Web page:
Lesson: Coppernickel Goes Mondrian
Lesson to be used along with Coppernickel Goes Mondrian, by Wouter van Reek, used with permission from Enchanted Lion Books.
- Visuals of rhythm cards 1 and 2 and visuals 1 and 2 (colored square images).
- Visuals of Mondrian’s art works, Broadway Boogie-Woogie, Victory Boogie-Woogie and Composition A.
- White and black construction paper
- Red, yellow, and blue construction paper, scissors, and glue
- Red, yellow, and blue markers, crayons, or colored pencils.
- After reading book with students, show rhythm card 1 visual.
- Ask students to identify quarter notes and eighth notes. Ask students how the notes are arranged; help them discover that the pattern is the same forwards and backwards.
- Define symmetry.
- Show next rhythm card 2. Ask if this rhythm is also symmetrical (no).
- Define asymmetry and show other images and examples.
- Show visuals of Piet Mondrian’s work, Broadway Boogie-Woogie, Victory Boogie-Woogie and Composition A. Allow students time to discuss.
- Mondrian was inspired by rhythm and music, especially jazz. Show Visual 1.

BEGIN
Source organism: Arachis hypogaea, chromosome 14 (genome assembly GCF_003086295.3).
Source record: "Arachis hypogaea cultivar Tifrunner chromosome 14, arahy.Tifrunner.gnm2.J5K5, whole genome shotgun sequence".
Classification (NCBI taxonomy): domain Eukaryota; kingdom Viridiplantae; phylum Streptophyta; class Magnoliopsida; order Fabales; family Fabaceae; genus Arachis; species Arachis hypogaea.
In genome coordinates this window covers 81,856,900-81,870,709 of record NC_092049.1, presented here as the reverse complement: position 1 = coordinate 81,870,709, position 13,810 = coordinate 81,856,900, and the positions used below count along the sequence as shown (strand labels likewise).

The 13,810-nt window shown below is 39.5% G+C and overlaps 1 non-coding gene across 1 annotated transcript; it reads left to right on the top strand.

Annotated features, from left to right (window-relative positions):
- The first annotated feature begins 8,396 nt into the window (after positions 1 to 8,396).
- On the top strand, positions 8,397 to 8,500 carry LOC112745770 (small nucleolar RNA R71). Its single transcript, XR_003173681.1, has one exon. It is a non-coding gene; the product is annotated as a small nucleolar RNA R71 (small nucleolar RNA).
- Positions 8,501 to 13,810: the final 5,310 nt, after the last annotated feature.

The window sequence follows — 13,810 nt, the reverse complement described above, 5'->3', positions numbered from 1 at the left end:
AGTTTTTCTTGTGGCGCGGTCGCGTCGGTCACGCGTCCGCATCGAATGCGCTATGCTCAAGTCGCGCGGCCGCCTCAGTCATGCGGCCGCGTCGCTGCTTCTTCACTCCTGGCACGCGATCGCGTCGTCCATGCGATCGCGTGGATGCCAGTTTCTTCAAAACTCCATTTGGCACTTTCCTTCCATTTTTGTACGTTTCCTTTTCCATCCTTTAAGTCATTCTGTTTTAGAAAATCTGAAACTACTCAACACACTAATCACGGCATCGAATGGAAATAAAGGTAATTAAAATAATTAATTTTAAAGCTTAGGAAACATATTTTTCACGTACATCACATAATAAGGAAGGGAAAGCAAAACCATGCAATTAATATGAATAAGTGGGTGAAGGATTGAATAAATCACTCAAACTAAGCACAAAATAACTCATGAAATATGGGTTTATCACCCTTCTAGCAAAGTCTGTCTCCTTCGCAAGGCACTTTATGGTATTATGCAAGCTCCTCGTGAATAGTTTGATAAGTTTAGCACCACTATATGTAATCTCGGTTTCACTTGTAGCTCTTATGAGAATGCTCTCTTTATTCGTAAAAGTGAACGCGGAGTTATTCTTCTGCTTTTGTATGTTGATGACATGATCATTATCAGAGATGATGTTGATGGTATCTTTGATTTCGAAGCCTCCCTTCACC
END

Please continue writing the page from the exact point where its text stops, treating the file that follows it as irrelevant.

- Ask students to determine if image is symmetrical or asymmetrical. How many rectangles are in the top row?
- Add colors and notation and show Visual 2.
- Have students speak the colors of the top row aloud (blue, red, blue, white) while teacher plays steady beat on drum.
- Repeat, asking students to think the word “white.”
- Speak the second row of colored squares. Think the word “white.”
- In three groups, have the students play as follows.
- Group One – Play metal percussion instruments on yellow.
- Group Two – Play drums on blue.
- Group Three – Play wooden percussion instruments on red.
- Practice playing the first example again (without words or rhythm).
- Play top row of rectangles, second row, etc., then play two rows, and finally play all four rows.
- Groups trade instruments (metals go to skins, drums to woods, woods to metal); perform again, etc.
The Art Reprise
- While listening to jazz selections, groups will create a similar piece of artwork using red, yellow, blue, and white squares with black lines.
- Using white construction paper as background, cut black construction paper to use as lines.
- Use construction paper, markers, crayons, or colored pencils to create color blocks.
- Have each group decide on instrument timbres for different colors.
- Practice and perform.
- Have each group add movements for each color as they play instruments.
- Have students create a form including an introduction and coda.
- Practice and perform.
This lesson has been reproduced with permission and is an excerpt from Aimee’s book Painted Music. Copyright 2018 by Beatin’ Path Publications.
Download a pdf of Aimee’s lesson here.
Sign up for latest Orff Tips, Lesson Plans and Advocacy Tools
Empower your students to create their own music in this free 3-day challenge with Roger Sams. (Lessons delivered via email)
Learn about the legendary factory that started it all and why so many teachers like you love our instruments.